Do not think I say this to deter you from the enterprize—far from itvIf you conclude to go on, you shall have all the assistance in my power, and I pledge myself to my best exertions to support you, in the way you mention—I will furnish you with as much matter, original or selected, as the proportion I have supplied from the commencement of the paper, and you shall be sure of my good-will for ten times as much as it will ever be in my power to contribute.

But do not if you once engage, let your work be so neglected, as to make one ashamed of having any concern in it—Keep yourself steady, and make your fellow labourer more so, by gentle insinuation, and by all-conquering example—Have no apologies to make to the public, and then you will not have occasion to brazen it out with the Public, and tell them that your plan does not require regularity.

Your motives for thus engaging are fair and honourable, and I most cordially wish you success—Nor have I any doubt but that you will obtain it if you will but labour for it. Please to take notice, that N. 41. of the Port Folio, the proper date of which is Octr: 16. 1802 I have not yet received—Nor do I believe it has been at all received in Boston—All the preceding numbers I have, and also N. 42. dated Octr: 23, so that the number 41. must have miscarried in the conveyance—Take care to send me one, for I want it to complete my set here—At the same time I must observe that more than one of the subscribers here have intimated to me the design of dropping the paper, because of its irregularity—I presume that the Ode of Hegio is in that same number 41. for I have not found it in any of my numbers yet receivedvBut pray had you any particular object in referring me to the passage in Terence—or was it merely to let me know how highly and how justly you value your Hegio?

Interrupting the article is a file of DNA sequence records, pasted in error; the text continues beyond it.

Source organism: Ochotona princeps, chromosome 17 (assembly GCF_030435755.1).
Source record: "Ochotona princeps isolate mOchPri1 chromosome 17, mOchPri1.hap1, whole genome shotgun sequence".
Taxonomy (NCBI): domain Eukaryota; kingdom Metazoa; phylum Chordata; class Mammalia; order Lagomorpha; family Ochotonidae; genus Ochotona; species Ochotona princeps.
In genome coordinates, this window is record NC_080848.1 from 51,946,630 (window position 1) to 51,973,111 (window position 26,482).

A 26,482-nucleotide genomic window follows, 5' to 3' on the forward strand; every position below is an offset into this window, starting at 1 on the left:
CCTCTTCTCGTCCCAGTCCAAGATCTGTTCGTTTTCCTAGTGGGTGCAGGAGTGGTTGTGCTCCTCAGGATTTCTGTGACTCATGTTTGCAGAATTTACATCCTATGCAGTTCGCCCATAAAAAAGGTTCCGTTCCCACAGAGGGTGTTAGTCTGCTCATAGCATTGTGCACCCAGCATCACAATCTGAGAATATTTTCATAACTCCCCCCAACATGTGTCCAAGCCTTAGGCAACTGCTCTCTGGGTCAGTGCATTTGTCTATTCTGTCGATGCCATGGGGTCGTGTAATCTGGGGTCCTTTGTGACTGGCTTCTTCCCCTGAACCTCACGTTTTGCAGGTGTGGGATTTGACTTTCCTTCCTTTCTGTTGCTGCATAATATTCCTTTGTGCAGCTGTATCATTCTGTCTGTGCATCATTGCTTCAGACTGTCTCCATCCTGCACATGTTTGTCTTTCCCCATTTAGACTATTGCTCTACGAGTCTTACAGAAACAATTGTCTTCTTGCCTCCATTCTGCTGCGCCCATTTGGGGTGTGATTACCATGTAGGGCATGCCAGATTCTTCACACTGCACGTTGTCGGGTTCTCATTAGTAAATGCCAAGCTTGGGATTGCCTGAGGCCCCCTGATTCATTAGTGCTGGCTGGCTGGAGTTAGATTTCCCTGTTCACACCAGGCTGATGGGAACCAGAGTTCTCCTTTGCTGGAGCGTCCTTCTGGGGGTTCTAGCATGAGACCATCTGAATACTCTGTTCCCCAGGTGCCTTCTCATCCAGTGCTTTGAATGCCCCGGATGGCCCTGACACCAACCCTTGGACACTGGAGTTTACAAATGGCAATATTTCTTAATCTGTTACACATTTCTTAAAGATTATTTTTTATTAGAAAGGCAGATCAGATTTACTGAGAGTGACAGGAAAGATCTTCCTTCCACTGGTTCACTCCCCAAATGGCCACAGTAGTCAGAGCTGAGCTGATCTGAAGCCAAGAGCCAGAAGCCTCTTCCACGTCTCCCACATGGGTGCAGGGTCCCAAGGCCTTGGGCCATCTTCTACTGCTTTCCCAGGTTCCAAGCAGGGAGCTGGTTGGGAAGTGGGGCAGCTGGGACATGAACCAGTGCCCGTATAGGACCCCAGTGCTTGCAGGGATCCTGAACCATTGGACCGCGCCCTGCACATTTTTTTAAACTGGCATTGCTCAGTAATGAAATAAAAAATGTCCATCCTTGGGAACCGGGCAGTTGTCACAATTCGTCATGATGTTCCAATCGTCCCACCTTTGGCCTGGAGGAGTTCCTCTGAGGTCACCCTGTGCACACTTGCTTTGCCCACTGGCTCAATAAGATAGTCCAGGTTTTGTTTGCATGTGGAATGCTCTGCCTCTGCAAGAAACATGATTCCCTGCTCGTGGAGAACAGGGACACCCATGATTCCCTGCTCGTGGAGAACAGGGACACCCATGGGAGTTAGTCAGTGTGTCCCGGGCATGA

I shall endeavour, the next time I go to Quincy, to procure you the first number of Dumas’s précis des evenemens militaires, if it is there to be found—When you will get your books I know not—With most of mine, they are still pack’d up in a garret—And I cannot unpack, because I have no where to stow them—The res angusta domi, is a sad restraint upon learning as well as upon virtue.

You will find enclosed a thorough-paced Jacobin dream, quite in the sans-culotte costume, but I have not time to copy it again. It will take you some, and no small pains to read it accurately, but you will find it worth the trouble—If you do not find it contain more wit, than to Jacobin belongs, burn it, and let it be a profound secret—For the Jacobin from whom I had it, told me, that although he considered it in point of argument as an unanswerable defence of his favourite statesman, yet it would not do for the weak brethren, and therefore it must be a secret—Now I do not say that it is unanswerable—But I do say, that it is in point of argument the very strongest defence of the great man, which has yet appeared in print, against that charge—

Let me hear again from you soon—If you persevere in your plan I shall have an additional spur to Industry, and shall send you some more letters copied from the volumes whence that of old Franklin was taken.

Your’s truly.

MHi: Adams Papers.